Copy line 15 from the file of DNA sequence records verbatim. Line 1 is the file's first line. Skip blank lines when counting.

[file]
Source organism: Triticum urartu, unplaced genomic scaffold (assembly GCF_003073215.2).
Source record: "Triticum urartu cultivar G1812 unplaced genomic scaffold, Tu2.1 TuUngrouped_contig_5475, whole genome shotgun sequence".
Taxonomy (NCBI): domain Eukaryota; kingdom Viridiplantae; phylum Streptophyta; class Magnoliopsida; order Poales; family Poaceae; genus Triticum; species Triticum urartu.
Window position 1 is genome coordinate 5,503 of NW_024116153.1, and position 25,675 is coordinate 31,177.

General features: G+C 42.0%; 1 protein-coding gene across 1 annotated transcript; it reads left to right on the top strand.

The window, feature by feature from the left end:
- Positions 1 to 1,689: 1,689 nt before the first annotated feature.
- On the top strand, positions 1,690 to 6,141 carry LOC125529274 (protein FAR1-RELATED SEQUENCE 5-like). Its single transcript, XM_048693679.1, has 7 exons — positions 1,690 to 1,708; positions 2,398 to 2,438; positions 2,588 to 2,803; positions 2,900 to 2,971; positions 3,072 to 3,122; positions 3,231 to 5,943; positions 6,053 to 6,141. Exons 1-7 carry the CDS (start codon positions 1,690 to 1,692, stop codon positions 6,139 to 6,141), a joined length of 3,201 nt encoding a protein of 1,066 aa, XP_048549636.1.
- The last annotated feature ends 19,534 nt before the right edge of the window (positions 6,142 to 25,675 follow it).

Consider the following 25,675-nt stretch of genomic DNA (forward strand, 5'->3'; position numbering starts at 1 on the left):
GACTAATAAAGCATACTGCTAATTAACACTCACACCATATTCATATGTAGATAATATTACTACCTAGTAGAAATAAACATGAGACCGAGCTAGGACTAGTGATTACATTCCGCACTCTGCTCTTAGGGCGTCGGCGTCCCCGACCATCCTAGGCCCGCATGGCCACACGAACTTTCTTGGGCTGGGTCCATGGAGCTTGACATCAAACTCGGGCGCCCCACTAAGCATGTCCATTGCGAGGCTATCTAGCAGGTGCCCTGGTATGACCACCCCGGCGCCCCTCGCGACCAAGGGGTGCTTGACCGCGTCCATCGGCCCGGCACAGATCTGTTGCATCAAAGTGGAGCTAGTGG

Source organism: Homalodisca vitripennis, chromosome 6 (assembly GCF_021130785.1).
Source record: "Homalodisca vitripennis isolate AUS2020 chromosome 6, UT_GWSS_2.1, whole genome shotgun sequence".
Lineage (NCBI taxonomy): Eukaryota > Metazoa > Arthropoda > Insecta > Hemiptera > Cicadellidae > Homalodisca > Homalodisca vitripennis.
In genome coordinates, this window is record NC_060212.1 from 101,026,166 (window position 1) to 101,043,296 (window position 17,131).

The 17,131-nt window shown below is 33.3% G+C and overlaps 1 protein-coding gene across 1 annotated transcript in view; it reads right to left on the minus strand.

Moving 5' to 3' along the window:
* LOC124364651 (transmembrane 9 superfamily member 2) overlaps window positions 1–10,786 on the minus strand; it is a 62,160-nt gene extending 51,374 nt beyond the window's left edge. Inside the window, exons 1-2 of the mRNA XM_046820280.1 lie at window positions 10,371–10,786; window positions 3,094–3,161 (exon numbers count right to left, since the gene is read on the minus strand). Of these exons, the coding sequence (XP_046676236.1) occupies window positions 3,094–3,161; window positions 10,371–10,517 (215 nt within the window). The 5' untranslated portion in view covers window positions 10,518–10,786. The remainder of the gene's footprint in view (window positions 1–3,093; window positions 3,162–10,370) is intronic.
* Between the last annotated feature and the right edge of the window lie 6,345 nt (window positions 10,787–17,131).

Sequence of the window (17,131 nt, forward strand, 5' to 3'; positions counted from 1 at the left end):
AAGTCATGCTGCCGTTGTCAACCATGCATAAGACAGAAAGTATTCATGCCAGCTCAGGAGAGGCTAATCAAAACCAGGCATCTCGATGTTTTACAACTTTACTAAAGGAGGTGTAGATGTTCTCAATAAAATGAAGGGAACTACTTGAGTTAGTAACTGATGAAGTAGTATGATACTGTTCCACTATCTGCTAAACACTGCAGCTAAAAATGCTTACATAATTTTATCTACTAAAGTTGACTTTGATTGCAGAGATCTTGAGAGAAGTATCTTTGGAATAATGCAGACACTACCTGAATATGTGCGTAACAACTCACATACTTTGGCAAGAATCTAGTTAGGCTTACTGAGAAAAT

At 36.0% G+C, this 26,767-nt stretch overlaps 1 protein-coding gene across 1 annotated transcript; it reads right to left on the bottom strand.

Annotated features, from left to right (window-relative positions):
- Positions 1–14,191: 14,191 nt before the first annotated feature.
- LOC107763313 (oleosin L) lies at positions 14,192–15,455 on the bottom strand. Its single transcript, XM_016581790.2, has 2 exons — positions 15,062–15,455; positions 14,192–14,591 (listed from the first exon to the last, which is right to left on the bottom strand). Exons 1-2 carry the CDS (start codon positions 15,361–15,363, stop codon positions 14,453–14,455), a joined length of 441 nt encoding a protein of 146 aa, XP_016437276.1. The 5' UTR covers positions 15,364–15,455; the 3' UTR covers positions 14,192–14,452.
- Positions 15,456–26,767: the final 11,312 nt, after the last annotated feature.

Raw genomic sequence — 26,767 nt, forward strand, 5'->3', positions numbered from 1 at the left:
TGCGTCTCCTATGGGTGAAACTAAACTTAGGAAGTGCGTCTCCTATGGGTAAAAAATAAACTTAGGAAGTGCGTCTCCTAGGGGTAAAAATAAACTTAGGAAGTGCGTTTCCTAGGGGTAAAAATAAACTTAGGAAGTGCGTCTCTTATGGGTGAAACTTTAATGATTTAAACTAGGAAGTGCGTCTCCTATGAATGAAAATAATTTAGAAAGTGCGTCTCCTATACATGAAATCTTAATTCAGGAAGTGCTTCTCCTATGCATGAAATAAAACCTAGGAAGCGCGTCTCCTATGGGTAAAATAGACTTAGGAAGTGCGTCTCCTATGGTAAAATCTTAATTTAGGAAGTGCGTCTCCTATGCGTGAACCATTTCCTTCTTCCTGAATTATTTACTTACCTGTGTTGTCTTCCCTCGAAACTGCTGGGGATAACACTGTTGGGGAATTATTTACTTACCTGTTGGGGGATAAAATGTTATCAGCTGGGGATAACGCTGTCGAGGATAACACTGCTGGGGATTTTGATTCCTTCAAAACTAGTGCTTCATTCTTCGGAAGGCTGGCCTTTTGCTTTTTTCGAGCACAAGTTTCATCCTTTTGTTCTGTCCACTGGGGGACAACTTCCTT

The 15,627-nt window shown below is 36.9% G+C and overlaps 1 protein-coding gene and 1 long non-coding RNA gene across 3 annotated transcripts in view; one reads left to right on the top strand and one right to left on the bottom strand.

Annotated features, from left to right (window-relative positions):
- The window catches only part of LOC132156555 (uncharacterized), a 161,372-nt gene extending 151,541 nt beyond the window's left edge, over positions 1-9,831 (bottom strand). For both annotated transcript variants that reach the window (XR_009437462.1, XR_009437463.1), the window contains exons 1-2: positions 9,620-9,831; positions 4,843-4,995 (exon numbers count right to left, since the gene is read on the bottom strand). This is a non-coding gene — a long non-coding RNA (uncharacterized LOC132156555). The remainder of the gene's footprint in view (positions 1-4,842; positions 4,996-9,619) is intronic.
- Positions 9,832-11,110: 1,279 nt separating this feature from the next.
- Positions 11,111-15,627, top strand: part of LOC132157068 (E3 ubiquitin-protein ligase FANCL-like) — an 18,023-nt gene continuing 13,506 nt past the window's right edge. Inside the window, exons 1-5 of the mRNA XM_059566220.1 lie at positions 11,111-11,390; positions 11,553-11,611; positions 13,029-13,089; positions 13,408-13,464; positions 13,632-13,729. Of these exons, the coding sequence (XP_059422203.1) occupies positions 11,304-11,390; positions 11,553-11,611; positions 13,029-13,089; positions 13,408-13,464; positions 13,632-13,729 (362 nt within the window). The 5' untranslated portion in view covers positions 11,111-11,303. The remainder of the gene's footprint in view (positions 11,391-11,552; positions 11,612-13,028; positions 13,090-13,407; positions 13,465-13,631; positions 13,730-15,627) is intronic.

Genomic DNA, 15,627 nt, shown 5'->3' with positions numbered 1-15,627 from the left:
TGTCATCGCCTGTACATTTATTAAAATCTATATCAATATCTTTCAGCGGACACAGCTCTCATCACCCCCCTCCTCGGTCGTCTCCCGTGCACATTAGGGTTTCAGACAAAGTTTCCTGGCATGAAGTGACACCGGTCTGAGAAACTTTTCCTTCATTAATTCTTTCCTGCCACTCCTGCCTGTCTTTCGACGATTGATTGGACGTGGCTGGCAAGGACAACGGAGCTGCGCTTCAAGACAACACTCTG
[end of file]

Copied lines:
In genome coordinates, this window is record NC_060212.1 from 101,026,166 (window position 1) to 101,043,296 (window position 17,131).